Ms Mehtab, a senior nurse residing in Bannu district of KP, works at Hayatabad Medical Complex, Peshawar. She is the senior vice president of Nursing Association, Khyber Pakhtunkhwa. Besides doing B.Sc (Nursing), she also acquired Masters in Public Health (MPH) and other relevant diplomas. With 23 years of experience in nursing care, she has performed her duties at IDPs camp in Bannu district and received an award for Best Nurse due to her outstanding performance.

While sharing her success story, Ms Mehtab says “I belong to a very conservative family where there was no concept of women’s education. However, I was very much interested in education since childhood and did matriculation in the midst of many difficulties. After completing secondary education, I wanted to become a doctor but my father stopped me from receiving further education. Therefore, I left home. My father disinherited me. That is why I left for Peshawar and got enrolled in a course for nursing. After successful completion of my diploma, I joined the profession and started performing my duties.”

Mehtab further adds, “My father was my strong opponent. However, he got ill and came to Peshawar for treatment. His condition was very serious. I tried my best to facilitate him. Due to my services, he eventually realised his mistake and was ashamed of his attitude but I forgave him and now my family is no longer against my profession.”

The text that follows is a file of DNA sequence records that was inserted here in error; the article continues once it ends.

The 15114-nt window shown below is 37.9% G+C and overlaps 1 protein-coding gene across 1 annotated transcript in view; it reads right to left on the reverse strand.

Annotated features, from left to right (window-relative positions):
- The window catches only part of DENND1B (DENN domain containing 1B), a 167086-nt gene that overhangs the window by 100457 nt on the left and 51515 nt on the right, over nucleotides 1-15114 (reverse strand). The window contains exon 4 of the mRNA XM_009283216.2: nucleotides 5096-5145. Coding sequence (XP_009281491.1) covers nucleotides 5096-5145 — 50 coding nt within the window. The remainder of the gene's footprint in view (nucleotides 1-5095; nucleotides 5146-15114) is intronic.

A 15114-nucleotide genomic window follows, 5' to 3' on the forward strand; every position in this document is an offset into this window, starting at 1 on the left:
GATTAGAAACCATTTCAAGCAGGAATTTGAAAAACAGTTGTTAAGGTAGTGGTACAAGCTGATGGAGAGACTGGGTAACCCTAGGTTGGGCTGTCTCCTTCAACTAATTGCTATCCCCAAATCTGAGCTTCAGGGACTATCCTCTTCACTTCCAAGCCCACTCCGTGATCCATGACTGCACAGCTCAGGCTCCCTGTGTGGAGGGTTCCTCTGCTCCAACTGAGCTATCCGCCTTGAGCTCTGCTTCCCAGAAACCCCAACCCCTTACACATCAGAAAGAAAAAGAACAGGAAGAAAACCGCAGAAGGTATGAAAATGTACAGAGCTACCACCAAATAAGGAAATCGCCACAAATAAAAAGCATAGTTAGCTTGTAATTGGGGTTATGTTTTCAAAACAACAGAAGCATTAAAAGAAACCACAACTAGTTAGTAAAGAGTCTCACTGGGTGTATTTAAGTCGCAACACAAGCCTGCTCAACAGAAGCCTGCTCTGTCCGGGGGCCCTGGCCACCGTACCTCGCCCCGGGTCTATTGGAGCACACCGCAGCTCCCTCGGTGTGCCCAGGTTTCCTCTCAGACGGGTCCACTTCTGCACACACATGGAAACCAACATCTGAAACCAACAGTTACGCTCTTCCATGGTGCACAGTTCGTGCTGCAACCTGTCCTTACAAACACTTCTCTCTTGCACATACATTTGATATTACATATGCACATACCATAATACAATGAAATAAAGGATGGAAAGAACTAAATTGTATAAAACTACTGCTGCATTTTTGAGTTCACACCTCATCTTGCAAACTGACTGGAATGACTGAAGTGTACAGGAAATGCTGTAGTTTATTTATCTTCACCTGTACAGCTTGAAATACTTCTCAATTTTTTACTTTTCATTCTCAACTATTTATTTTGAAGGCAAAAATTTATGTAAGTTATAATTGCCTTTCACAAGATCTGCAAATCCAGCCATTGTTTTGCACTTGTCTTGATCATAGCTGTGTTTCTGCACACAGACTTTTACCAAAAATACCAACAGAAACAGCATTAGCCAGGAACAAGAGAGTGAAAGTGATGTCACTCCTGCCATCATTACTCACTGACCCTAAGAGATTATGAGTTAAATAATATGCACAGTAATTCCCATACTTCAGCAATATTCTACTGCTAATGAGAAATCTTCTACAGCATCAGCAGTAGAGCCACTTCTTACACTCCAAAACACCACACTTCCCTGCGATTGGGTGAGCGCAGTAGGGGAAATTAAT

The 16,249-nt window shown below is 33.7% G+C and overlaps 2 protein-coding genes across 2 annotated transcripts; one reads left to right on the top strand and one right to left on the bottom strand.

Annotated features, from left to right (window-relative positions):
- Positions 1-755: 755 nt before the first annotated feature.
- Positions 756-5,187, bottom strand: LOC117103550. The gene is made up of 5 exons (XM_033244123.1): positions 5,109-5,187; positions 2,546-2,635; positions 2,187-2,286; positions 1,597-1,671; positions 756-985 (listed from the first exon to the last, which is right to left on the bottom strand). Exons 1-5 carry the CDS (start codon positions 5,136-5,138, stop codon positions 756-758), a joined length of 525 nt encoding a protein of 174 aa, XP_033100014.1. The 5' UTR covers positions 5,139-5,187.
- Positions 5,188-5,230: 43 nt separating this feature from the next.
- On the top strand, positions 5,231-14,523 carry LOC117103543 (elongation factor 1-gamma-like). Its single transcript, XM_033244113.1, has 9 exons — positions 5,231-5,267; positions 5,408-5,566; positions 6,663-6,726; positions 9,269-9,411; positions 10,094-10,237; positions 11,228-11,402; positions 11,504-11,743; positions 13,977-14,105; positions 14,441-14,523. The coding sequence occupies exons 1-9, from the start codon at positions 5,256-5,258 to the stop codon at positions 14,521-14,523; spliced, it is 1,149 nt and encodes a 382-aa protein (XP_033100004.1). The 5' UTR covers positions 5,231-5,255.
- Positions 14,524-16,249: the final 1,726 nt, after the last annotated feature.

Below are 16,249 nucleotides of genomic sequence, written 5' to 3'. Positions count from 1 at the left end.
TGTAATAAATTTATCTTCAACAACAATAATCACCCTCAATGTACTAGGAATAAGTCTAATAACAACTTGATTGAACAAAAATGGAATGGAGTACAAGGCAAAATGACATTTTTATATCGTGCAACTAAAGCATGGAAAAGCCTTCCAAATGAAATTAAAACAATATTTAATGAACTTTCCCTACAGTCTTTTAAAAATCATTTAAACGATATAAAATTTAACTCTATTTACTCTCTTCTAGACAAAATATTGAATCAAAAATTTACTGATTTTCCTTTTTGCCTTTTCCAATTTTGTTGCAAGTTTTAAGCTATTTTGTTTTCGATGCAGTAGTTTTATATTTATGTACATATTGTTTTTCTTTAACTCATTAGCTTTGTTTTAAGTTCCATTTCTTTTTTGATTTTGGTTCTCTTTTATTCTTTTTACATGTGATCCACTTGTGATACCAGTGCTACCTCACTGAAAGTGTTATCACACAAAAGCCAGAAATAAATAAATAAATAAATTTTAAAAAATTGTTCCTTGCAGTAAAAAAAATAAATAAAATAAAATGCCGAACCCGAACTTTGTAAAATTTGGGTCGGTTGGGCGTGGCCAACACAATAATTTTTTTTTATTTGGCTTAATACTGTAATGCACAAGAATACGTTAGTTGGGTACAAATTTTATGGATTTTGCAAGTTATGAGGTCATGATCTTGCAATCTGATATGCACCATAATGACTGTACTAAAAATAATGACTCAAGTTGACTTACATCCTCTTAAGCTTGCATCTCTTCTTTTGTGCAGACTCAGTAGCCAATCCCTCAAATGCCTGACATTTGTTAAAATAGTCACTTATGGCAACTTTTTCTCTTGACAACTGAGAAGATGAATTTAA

Struggling non-stop

Ms Meherunissa is also a senior nurse hailing from Risalpur locality of Nowshehra district. She works as a lecturer at the College of Nursing, Hayatabad, Peshawar. She is a competent nursing educationist with more than 30 years of experience in the field of nursing. She did B.Sc (Nursing) and trains students and young nurses in a decent and professional way.

While talking about herself, Meherunissa explains, “My elder sister was a nurse by profession. I always admired her headstrong personality and dedication towards her profession. One day, I decided to opt for nursing in order to serve the ailing humanity.”

Although, Meherunissa faced many struggles in the field, she has managed to perform well in a hostile environment. “During times of extreme inflation, nurses are forced to work in many hospitals at a time to make ends meet. They have to perform duties for long hours, just like doctors. In the case of an emergency, they are expected to perform extra work without receiving incentives. Frequent complaints of exploitation at private hospitals is another issue,” informs Meherunissa. She is still fighting each day to serve humanity and break barriers. She is quite dedicated to her profession and aspires to do the same in future as well.